WASHINGTON — A chemical called 6PPD Quinone is what, literally, happens when the rubber meets the road. Tires are made with 6PPD to protect against ozone in the air, which can crack tires. When 6PPD eventually leaks out of the tire, it creates 6PPD Quinone, which scientists at Washington State University say leaks into streams and lakes.
In the Pacific Northwest, these scientists and members of the U.S. House Natural Resources committee say salmon and trout are dying from exposure to 6PPD Quinone.
"The salmon suffocate as their blood thickens," Rep. Katie Porter (D-Calif), chair of the House Natural Resources Oversight Subcommittee, said. "They flail on the surface in futile attempts to get oxygen."
Tires just aren’t on our roads. Lab testing commissioned by advocacy group DC Safe and Healthy Playing Fields and WUSA9 revealed elevated levels of potentially toxic lead in the rubber mats made from recycled tires underneath playgrounds in D.C. and Prince George’s county.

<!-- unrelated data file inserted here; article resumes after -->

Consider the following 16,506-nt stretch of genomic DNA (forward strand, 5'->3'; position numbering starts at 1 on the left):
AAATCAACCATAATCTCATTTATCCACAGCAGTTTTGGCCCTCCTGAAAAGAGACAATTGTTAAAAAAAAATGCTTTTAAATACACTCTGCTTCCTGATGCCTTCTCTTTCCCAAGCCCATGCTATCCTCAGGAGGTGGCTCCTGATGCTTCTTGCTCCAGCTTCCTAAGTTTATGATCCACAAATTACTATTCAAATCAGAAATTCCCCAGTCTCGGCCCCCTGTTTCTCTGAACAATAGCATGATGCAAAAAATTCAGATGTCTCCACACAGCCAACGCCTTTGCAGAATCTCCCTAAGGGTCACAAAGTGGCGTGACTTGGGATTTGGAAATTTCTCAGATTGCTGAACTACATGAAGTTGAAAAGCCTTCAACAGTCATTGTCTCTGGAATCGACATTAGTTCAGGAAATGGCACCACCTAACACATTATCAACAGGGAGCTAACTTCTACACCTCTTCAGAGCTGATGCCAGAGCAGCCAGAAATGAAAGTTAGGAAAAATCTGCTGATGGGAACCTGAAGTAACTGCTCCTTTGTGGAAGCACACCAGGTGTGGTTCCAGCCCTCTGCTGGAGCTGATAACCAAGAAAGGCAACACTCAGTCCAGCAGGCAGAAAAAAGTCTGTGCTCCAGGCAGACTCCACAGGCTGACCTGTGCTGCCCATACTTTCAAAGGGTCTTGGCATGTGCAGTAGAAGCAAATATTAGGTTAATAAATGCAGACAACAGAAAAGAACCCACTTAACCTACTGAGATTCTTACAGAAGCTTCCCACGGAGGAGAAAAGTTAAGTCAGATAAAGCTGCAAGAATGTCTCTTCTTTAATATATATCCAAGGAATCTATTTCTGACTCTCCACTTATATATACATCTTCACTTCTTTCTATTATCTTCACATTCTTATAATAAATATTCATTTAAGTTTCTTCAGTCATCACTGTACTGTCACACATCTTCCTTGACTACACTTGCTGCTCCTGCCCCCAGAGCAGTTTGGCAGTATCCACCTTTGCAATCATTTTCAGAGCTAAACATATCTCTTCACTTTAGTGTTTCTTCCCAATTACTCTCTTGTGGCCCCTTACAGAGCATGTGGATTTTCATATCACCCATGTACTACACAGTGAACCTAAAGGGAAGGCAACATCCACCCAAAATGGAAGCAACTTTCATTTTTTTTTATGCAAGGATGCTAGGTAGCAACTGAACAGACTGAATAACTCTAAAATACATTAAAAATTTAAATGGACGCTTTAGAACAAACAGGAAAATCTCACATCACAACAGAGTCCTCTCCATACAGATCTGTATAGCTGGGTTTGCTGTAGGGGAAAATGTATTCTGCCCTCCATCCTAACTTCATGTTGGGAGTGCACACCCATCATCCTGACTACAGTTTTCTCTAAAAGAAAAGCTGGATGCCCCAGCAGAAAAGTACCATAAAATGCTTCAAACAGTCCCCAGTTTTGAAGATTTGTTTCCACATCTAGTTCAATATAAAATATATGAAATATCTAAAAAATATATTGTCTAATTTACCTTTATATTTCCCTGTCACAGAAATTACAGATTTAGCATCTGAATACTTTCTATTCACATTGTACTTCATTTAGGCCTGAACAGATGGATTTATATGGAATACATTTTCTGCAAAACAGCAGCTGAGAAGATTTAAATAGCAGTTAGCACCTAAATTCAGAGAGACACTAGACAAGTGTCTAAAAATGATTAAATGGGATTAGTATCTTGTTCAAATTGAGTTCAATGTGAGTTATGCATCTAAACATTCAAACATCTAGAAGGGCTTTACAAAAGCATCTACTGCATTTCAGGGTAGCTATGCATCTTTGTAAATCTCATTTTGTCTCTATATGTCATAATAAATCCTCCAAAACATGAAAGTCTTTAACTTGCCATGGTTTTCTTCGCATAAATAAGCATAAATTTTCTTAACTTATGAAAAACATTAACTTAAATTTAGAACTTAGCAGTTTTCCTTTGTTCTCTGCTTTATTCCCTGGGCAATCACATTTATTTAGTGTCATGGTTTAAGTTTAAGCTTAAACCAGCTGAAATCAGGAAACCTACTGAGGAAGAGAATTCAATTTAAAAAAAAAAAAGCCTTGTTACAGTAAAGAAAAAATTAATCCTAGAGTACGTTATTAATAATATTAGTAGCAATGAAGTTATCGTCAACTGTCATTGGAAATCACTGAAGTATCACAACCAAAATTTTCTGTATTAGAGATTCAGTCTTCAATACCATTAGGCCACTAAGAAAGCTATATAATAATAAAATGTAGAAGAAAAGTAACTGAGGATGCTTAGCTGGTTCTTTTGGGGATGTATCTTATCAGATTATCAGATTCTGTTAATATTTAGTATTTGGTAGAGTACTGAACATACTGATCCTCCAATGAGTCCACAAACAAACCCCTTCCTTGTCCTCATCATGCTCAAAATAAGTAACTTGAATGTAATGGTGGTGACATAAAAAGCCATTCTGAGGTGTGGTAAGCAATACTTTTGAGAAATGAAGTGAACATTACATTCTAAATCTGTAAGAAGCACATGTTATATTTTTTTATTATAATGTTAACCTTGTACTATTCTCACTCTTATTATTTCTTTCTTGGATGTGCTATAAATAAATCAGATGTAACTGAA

Both areas say they removed crumb rubber testing high for lead. 6PPD Quinone is found in recycled tires used for playgrounds and sports fields according to the Tire Manufacturers Association.
"Our members are committed to making safe efficient, reliable tires that safely transport hundreds of millions of Americans each day and are very concerned about this issue," said Sarah Amick, vice president of the U.S. Tire Manufacturers Association.
So far, no testing has been done to determine if that chemical poses a threat to children playing on these recycled tire playgrounds and fields.
WUSA9 alerted DC’s Department of General Services, Prince George’s County Parks and the Chesapeake Bay Foundation to these new scientific findings.
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